Respiratory cytology in the era of molecular diagnostics: A review
ABSTRACT Carcinoma of the lungs remains one of the primary causes of cancer mortality in the United States and represents a significant diagnostic challenge. Current diagnostic protocols depend substantially on cytology as an initial diagnostic modality. Pulmonary cytology can be diagnostically challenging with false positive and false negative diagnoses being relatively frequent. False positive diagnoses remain a significant problem for the cytologist with benign conditions including reactive atypia of type II pneumocytes, reactive bronchial respiratory epithelium, basal cell hyperplasia, and reactive metaplastic squamous cells being potentially misinterpreted as carcinoma. False negative diagnoses also occur usually attributable to sampling. Traditionally, cytopathologists were expected to recognize carcinoma when present and subdivide it into small cell or nonsmall cell varieties. With the advent of targeted therapy, expectations now include separation of adenocarcinoma from squamous cell carcinoma. Additionally, molecular testing for EGFR mutations and ALK rearrangements is now required as an accompaniment to morphologic diagnosis. This review summarizes the morphologic appearances of the common and diagnostically important carcinomas of the lung and discusses diagnostic pitfalls responsible for false positive and false negative diagnoses. Molecular testing for selection of targeted therapy is also reviewed.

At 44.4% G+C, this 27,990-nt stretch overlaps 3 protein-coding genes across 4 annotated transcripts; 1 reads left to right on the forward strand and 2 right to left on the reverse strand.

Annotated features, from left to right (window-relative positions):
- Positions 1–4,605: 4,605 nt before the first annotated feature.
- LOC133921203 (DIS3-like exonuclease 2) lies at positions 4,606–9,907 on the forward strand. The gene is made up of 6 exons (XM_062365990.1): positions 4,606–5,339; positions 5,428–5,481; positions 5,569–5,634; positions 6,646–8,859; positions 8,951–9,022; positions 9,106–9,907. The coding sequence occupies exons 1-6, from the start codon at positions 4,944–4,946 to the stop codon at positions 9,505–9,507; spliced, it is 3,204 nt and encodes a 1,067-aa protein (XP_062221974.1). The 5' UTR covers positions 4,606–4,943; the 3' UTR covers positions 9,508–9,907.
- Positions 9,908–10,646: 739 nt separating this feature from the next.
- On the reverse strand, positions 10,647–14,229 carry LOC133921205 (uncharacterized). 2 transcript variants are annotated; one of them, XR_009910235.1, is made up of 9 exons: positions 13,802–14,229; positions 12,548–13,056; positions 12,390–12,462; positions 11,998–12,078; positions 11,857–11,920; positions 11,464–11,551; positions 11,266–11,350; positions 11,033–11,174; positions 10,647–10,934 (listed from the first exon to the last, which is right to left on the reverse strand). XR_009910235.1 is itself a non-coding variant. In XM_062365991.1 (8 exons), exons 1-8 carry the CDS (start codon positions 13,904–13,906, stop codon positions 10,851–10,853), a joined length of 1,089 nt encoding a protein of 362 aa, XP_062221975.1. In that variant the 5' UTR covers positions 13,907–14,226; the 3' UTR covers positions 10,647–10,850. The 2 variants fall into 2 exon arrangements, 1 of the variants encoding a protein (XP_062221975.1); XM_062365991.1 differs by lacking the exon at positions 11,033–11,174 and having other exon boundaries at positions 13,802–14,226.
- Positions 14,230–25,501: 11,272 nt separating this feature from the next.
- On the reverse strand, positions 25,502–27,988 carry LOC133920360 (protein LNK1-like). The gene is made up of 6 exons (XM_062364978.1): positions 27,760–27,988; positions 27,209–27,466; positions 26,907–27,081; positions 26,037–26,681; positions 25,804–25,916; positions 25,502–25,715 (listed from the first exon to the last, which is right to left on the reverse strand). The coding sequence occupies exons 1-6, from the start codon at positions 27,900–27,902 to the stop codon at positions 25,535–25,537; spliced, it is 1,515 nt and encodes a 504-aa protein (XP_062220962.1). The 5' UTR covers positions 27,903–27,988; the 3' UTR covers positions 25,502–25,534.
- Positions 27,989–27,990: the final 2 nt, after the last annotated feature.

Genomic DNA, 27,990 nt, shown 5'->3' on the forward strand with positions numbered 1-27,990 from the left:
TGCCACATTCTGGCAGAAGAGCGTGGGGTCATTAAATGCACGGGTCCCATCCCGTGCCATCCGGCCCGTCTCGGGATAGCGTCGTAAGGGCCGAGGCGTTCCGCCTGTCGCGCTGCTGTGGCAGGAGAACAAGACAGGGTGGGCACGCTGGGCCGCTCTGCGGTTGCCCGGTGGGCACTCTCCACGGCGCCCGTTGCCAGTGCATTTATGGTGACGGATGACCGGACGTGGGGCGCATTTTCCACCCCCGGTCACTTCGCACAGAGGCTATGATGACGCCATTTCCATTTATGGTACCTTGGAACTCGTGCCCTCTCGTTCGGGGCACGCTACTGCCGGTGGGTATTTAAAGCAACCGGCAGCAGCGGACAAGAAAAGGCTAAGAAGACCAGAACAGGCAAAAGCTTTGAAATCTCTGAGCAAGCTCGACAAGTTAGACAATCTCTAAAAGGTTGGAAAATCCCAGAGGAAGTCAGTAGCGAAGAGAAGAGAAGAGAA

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ABSTRACT: Because of the current controversy on the origin and clinical value of circulating KRAS codon 12 mutations in lung cancer, we screened 180 patients using a combined restriction fragment-length polymorphism and polymerase chain reaction (RFLP-PCR) assay. We detected KRAS mutations in 9% plasma samples and 0% matched lymphocytes. Plasma KRAS mutations correlated significantly with poor prognosis. We validated the positive results in a second laboratory by DNA sequencing and found matching codon 12 sequences in blood and tumor in 78% evaluable cases. These results support the notion that circulating KRAS mutations originate from tumors and are prognostically relevant in lung cancer.Cancer Letters 10/2007; 254(2):265-73. DOI:10.1016/j.canlet.2007.03.008 · 5.02 Impact Factor